Today we will continue our miniseries exploring the history of the Orthodox Church.
We will visit Pitsunda, a resort town at the shore of the Black Sea in Georgia, just south of a mountain range called Agaraki, in the region of Abkhazia.
A quick walk through the town leads us past many buildings that were built in the Communist era. In Soviet times, this was, in fact, one of the most popular holiday destinations for Russians.
But in the midst of Communist buildings, there is also a more ancient sight to visit. It is St. Andrew’s cathedral, which was built in the tenth century AD. Its architecture is very typical for Caucasian churches. It has the shape of a cross with a circular dome at the centre and three semicircular apses. The walls have alternating rows of bricks and stones which gives the cathedral a particular set of colours.
The church belongs to the Georgian Orthodox Church, which is an autocephalous church. While it is in full communion with Constantinople and the main Orthodox churches, it has been independent since the council of Chalcedon.
So what does this cathedral reveal about the history of the Orthodox Church?
Inside the cathedral there is actually a tomb under the altar. The tomb is empty now but, unlike with the tomb of Jesus, this is not because the person buried here resurrected. Here lay one of the most important theologians and church fathers of all times, John Chrysostom. John Chrysostom is considered a trustworthy theologian by the vast majority of church denominations to this day.
So who was he and which legacy did he leave to the Orthodox church?
John Chrysostom was born in Antioch in 347 AD. This city, which is presently located in Turkey, near the borders with Syria and Lebanon, was one of the main centres of early Christianity. John was probably from a good family, as he was able to study rhetoric and literature. This was probably what led him to have a career as a public speaker.
Later on he studied theology and divinity, and was finally ordained in the church, first as a deacon and then as a presbyter. With his training in public speaking, he began to preach and his noticeable talent granted him the title‘John Chrysostom’ which is simply Greek for ‘John the Golden Mouth’.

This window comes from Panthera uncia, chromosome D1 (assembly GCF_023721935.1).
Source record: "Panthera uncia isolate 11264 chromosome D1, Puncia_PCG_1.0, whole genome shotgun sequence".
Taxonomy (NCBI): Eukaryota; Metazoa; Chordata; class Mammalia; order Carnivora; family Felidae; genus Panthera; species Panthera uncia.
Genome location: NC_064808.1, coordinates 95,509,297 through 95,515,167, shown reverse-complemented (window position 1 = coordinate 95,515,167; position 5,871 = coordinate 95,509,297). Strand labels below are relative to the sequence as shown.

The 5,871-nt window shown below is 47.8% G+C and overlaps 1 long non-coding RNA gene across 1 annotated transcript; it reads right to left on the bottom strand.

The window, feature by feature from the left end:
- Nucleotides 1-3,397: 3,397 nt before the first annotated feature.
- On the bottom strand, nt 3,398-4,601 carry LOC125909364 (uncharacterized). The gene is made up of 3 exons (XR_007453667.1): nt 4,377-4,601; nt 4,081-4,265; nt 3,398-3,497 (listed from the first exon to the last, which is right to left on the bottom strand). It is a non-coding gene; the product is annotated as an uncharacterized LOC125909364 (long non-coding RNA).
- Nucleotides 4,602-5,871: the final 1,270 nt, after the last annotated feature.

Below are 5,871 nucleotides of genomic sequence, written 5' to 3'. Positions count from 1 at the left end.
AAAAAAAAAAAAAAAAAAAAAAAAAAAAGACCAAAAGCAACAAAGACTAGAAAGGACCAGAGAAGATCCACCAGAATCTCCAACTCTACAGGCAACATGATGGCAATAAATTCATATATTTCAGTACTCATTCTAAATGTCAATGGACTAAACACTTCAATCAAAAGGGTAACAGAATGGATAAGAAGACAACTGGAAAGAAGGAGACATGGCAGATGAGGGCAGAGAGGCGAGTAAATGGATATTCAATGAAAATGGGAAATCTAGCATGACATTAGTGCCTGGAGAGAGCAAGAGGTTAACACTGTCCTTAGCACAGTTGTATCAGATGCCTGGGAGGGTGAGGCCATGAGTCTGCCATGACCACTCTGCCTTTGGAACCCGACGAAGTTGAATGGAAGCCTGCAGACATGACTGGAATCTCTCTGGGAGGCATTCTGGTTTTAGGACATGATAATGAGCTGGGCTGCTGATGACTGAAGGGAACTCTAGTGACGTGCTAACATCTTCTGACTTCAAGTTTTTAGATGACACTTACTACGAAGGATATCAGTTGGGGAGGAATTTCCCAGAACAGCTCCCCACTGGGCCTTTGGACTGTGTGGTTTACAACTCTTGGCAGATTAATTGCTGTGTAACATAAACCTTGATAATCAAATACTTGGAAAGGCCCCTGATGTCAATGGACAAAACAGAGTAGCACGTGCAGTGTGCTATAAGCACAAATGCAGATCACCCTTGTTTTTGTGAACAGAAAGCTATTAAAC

His fame quickly spread outside Antioch. And as we saw last week, this was also the time when Byzantium was growing in importance. It was given the name New Rome and later Constantinople when it became the new capital of the Roman Empire, just before the birth of John Chrysostom.
Later on, John Chrysostom was invited to move to Constantinople to take on the role of Archbishop. This was a position of high importance due to the fact that the bishop of Constantinople had recently been given higher honour in the universal church in the Council of Constantinople. Thus when he accepted the role, John Chrysostom became the second highest church official on earth. Many could have become proud with such a role, but this did not happen with John Chrysostom. Instead, he stayed committed to preach the truth, whatever the cost.
Chrysostom emphasised care for the poor (‘do not ignore him when he is naked’), a message that was counter current in a city growing in wealth. He not only preached mercy but also practiced it by building hospitals in Constantinople.
Nevertheless, his message also attracted opponents. His preaching greatly disturbed the wife of the Emperor Valentinian III, Licinia Eudoxia, who was drawn by a lifestyle of wealth and luxury. These conflicting worldviews finally led to the banishment of John Chrysostom, who had to flee from Constantinople, never to return.
After that, John Chrysostom wandered towards the East and finally died near the town of Pitsunda in 407. Here he was buried and the church we see today was built on this site several centuries later. But as I said the tomb is practically empty today (apart from some of Chrysostom’s body parts). The reason for this is that his relics were later transferred to Constantinople, the city he had been banished from.
Although he had been greatly opposed during his ministry in Constantinople, John Chrysostom’s life and works of mercy became a source of inspiration for later generations in Eastern Orthodox lands and even beyond. Later on his homilies even became foundational to the liturgy of the Orthodox Church.
Let me finish by quoting the first sentences of his Paschal Homily, which is still read aloud on Easter morning in the Eastern Orthodox Churches:
If anyone is devout and a lover of God, let them enjoy this beautiful and radiant festival.
If anyone is a grateful servant, let them, rejoicing, enter into the joy of his Lord.
If anyone has wearied themselves in fasting, let them now receive recompense.
See you next week somewhere else in Europe.
Schuman Centre convener for Italian and French Europe
Follow A European Journey here.